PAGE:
"After he enlisted, we had only a short time together before going overseas. I was a real camp follower because we knew he might not come back, and we wanted as much time together when we could. We didn't talk about that. But of course, that didn't matter. I understood why he needed to go. He wasn't a shirker. No, not him. When he was needed, he went. He was gone for two years. Then when he came home. Well, so many surgeries later, he still died."

She reached up to wipe a tear. "He died for me, our daughter, our grandchildren. For all of us I guess. He is still the man of my dreams. He's still my hero. After all of these years, I still miss him."

I said. "Lest we forget. He should not be forgotten. There's nothing wrong with being always faithful. It's just right."

Her eyes met mine and she smiled hearing what I said. Again she reached over and this time clutched my hand, and said, "Thank you for that." Then she slowly stood. "God bless you. Thank you for that."

Her grandson who was over talking with some friends came over to help her. He said, "Thanks," and shock my hand. Then said, "She still misses grandpa. Especially today. It's their anniversary."

As they walked to their car, I thought about what the day is all about, those who were killed overseas, those who passed away after returning. I also thought about her love for him. Her pain of missing him still. Her missing him after so many years.

Things seemed to stand almost at a still while she reminisced for those few moment and tell me of her love. Soon, I again looked at the small flags caught in the breeze. It was Memorial Day, and in the distance I watched flag bearers and a civilian honor guard still present from a ceremony which must have ended just before I arrived.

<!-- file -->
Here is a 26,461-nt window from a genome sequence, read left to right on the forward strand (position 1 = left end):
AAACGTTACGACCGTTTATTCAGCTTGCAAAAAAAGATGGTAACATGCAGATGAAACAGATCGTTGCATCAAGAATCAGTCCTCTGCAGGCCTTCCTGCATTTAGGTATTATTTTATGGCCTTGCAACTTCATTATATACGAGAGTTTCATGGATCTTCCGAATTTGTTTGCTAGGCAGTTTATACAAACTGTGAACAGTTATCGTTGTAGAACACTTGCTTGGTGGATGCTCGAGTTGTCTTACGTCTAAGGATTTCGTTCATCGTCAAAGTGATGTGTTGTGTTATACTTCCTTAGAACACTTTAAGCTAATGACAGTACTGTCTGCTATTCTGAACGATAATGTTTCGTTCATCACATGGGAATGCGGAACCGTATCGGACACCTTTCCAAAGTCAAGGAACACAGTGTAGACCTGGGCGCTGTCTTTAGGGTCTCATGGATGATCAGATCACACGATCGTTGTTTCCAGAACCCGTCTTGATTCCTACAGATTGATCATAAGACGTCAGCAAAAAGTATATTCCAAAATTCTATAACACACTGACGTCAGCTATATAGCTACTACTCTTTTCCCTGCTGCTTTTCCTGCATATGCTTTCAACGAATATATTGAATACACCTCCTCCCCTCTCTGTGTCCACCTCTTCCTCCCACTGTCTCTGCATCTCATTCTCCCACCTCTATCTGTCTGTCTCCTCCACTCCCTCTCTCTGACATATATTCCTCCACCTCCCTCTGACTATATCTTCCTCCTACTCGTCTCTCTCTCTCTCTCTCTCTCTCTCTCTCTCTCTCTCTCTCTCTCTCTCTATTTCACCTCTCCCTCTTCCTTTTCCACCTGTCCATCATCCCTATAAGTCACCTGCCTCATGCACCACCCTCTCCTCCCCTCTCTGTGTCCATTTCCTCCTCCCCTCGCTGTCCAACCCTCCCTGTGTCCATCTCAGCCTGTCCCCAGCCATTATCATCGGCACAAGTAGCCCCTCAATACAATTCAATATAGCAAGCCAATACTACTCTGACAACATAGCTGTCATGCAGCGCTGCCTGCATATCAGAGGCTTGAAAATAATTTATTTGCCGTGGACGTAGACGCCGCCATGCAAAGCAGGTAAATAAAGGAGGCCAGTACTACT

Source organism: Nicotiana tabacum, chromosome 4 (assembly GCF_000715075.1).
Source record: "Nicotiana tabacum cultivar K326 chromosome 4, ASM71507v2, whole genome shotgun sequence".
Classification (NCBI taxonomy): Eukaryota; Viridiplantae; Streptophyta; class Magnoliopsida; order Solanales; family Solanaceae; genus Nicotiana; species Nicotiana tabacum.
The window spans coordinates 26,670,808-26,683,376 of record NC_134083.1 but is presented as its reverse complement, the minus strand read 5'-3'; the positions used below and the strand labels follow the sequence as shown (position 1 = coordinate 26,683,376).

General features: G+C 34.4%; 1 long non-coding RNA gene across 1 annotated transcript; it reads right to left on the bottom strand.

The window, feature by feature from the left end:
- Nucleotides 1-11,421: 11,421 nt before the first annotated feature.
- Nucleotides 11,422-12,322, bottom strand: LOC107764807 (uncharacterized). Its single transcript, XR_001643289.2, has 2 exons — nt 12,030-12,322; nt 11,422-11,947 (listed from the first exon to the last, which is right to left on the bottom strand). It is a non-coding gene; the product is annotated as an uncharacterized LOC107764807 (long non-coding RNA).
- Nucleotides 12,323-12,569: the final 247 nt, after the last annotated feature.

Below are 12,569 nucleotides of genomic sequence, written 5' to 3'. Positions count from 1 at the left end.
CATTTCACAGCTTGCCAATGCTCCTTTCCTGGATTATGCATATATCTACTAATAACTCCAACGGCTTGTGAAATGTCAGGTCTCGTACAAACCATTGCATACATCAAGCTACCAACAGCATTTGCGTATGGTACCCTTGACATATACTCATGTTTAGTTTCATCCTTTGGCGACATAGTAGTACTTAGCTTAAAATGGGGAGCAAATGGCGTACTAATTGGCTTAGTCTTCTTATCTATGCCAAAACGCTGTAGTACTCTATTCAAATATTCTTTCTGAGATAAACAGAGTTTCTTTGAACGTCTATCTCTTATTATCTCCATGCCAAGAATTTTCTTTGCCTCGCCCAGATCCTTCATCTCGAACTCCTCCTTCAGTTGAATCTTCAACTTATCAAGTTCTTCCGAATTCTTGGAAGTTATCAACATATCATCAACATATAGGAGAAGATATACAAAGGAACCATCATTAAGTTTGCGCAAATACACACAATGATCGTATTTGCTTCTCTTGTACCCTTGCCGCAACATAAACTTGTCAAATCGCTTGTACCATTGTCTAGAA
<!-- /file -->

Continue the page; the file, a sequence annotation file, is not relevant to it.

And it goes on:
I couldn't help but think about the honor guards that I've been a part of while in the Corps. For a moment, I thought about the funerals, the ceremonies, and how the speakers always talked about love of country and those who make the ultimate sacrifice. They talk about the history of Memorial Day and why it's so important for us to observe those who made sure our freedoms are intact -- about how it's our responsibility to not let their deeds nor their sacrificed be forgotten, how we should not forget them.

That was more than 40 years ago. I still remember the woman in her late-sixties who seemed older than her years. The loving wife who still wept for her beloved husband gone more than 30 years before. I remember how she missed him still.

She held on to the promise that we will again be united with those we love. While I believe that those who are dear to us do not stop loving us just because they die, we must do the same and not stop loving them because they have gone before us. While I have no idea if she's still with us, I believe her husband knew how much she loved him, how proud of him she still was, and how she still saw him as her hero.

For me, every once in a while, when I pass a graveyard on Memorial Day weekend, I'll see the flags and wonder if there is another loved one missing their hero. After all, they should not be forgotten. And frankly, there's nothing wrong with being always faithful. It's just right.

Lest we forget.

Tom Correa